Statistical agencies typically impute inflation for disappearing products based on surviving products, which may result in overstated inflation and understated growth. Philippe Aghion, Antonin Bergeaud, Timo Boppart & Simon Bunel use the theory and methodology developed by Aghion et al. (2017) to quantify in the case of France how much of productivity growth is missed by statistical offices because of this. Using the census of plants in France, they find that from 2004 to 2015, about 0.5 percentage point of real output growth per year is not taken into account, which is about the same as what was found in the U.S. While this result suggests that missing growth from creative destruction could structurally be the same in different countries, the authors show that they in fact hide different underlying establishment and firm's lifecycle dynamics in the two countries.
Whereas it is straightforward to compute inflation for an unchanging set of goods and services, it is much harder to separate inflation from quality improvements and variety expansion amidst a changing set of items. Back in 1996, the Boskin Commission increased awareness of potential biases in how the US Bureau of Labor Statistics accounts for new products in calculating the Consumer Price Index (CPI). In particular, the Commission challenged whether the Bureau of Labor Statistics accurately deals with products experiencing model changes by the same producer (e.g. successive years of a car model) and with completely new product varieties. In a recent contribution, Aghion et al. (2017) developed a methodology that deals with new product varieties but also, more importantly, with products that are subject to creative destruction. They highlight and quantify this additional overlooked source of bias that has to do with imputation to around 0.6 percentage point per year.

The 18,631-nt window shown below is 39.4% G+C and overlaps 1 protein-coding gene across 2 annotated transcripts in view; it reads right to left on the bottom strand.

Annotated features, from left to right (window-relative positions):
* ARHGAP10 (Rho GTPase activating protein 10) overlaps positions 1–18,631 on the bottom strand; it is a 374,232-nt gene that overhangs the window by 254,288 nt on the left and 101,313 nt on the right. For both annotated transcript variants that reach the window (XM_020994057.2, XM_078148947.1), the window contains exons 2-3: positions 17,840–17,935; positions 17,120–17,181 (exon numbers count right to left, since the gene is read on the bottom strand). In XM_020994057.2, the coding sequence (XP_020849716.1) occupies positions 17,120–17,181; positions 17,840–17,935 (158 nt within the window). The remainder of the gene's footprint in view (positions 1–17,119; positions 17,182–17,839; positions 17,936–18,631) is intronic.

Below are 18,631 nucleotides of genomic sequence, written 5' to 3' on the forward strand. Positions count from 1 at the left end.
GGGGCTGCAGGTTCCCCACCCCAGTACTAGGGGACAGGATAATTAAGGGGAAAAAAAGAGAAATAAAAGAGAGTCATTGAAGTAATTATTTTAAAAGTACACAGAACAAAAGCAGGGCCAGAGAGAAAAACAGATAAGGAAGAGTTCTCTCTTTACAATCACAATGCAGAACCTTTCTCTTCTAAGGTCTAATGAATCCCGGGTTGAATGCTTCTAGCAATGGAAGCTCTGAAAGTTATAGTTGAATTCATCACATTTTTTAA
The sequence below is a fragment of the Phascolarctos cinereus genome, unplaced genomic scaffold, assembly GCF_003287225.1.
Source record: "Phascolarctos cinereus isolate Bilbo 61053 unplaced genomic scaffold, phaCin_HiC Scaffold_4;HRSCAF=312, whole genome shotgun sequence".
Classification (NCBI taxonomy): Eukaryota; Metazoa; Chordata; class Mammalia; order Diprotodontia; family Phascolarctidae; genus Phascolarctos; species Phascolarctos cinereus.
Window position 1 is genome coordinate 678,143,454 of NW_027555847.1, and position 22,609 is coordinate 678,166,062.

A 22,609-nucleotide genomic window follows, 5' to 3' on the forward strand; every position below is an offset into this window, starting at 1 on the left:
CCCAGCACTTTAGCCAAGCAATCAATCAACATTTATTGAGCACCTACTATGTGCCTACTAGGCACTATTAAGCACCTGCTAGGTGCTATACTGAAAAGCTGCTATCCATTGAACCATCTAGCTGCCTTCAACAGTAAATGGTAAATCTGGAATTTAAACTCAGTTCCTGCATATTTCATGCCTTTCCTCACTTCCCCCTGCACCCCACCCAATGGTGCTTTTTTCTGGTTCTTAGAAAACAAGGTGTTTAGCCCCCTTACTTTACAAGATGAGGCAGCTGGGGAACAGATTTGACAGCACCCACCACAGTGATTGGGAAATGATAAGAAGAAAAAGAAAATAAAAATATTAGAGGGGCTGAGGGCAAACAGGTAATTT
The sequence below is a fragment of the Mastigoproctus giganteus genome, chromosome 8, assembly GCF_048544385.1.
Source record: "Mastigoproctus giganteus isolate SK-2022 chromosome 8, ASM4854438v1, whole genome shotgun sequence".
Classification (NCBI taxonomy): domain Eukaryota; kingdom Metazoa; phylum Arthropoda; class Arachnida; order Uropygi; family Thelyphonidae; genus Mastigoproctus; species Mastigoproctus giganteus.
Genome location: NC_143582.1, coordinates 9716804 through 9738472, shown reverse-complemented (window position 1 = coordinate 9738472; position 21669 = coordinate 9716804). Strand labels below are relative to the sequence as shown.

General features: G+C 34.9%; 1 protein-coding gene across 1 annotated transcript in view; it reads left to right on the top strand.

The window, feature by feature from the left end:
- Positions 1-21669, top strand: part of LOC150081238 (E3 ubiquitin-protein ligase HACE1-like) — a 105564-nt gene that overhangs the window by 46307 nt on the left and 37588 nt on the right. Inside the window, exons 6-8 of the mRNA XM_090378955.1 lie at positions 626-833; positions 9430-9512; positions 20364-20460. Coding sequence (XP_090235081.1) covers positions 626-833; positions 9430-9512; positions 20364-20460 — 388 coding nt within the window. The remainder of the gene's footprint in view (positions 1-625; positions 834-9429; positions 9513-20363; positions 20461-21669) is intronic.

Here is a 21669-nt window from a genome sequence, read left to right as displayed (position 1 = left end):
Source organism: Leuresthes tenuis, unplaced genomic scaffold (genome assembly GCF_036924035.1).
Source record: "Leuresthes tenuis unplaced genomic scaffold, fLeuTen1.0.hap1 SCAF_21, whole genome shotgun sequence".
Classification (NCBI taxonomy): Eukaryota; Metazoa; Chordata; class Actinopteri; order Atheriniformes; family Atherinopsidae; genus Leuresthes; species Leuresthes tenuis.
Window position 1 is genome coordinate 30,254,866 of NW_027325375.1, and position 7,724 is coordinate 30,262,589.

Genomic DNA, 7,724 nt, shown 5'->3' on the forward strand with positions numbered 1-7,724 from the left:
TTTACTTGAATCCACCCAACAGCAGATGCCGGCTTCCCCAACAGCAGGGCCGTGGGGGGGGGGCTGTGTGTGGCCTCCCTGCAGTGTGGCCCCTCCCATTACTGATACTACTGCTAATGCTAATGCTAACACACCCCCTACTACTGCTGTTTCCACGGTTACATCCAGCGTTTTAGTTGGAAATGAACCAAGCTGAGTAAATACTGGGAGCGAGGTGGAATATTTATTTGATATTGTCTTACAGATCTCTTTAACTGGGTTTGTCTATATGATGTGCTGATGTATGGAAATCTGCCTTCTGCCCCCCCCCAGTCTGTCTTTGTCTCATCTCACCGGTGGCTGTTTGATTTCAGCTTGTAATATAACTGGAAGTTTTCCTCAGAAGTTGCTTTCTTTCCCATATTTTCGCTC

In this paper, we consider the case of France and apply the same methodology to data covering the universe of plants in this country. We find that on average, growth is underestimated by about 0.5 percentage point. We then look at how this missing growth is distributed among sectors and geographical areas. One interesting finding that can be seen in Figure 1, is that missing growth is not evenly distributed geographically, and that the areas where the measurement bias is larger, are already the areas in which measured growth is higher. This suggests that territorial inequalities are perhaps larger than thought.
More generally, the areas where mismeasurement of growth is more important are those where the rates of creative destruction of establishments and employment are the largest.
Does the fact that we find similar number than in the US for missing growth suggests that somehow structurally, imputing the price of missing items results in underestimating growth by about 0.5 percentage points? The answer seems to be more complicated as we see in a second part of the paper. Firm and plant dynamics are very different in France than in the US, and in particular employment share of small firms is larger in France, but the market share of exiting establishment is also larger in France. These two features cancel out so that the market share of incumbent grows at a similar pace in the US and in France.
Updated on: 04/13/2018 09:46